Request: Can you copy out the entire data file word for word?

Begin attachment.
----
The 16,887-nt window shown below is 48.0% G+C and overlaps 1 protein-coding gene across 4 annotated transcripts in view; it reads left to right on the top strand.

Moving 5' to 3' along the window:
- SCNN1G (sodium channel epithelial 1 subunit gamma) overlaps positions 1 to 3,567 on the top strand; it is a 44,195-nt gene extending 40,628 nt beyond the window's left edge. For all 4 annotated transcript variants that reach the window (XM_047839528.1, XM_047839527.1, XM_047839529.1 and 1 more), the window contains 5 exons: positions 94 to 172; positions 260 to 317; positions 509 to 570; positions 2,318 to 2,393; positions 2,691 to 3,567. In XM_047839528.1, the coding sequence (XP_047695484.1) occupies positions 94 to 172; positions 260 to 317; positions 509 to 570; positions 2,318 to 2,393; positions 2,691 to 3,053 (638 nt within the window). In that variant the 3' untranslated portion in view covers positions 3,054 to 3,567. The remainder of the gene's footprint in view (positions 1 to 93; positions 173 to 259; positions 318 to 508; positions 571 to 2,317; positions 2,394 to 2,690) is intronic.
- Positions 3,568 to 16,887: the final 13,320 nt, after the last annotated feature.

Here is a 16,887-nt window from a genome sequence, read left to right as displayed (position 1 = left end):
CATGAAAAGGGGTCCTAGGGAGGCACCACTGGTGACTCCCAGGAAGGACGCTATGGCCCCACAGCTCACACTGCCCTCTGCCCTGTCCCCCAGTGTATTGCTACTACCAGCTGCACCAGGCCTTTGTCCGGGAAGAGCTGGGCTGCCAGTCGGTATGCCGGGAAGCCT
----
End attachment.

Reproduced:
The 16,887-nt window shown below is 48.0% G+C and overlaps 1 protein-coding gene across 4 annotated transcripts in view; it reads left to right on the top strand.

Moving 5' to 3' along the window:
- SCNN1G (sodium channel epithelial 1 subunit gamma) overlaps positions 1 to 3,567 on the top strand; it is a 44,195-nt gene extending 40,628 nt beyond the window's left edge. For all 4 annotated transcript variants that reach the window (XM_047839528.1, XM_047839527.1, XM_047839529.1 and 1 more), the window contains 5 exons: positions 94 to 172; positions 260 to 317; positions 509 to 570; positions 2,318 to 2,393; positions 2,691 to 3,567. In XM_047839528.1, the coding sequence (XP_047695484.1) occupies positions 94 to 172; positions 260 to 317; positions 509 to 570; positions 2,318 to 2,393; positions 2,691 to 3,053 (638 nt within the window). In that variant the 3' untranslated portion in view covers positions 3,054 to 3,567. The remainder of the gene's footprint in view (positions 1 to 93; positions 173 to 259; positions 318 to 508; positions 571 to 2,317; positions 2,394 to 2,690) is intronic.
- Positions 3,568 to 16,887: the final 13,320 nt, after the last annotated feature.

Here is a 16,887-nt window from a genome sequence, read left to right as displayed (position 1 = left end):
CATGAAAAGGGGTCCTAGGGAGGCACCACTGGTGACTCCCAGGAAGGACGCTATGGCCCCACAGCTCACACTGCCCTCTGCCCTGTCCCCCAGTGTATTGCTACTACCAGCTGCACCAGGCCTTTGTCCGGGAAGAGCTGGGCTGCCAGTCGGTATGCCGGGAAGCCT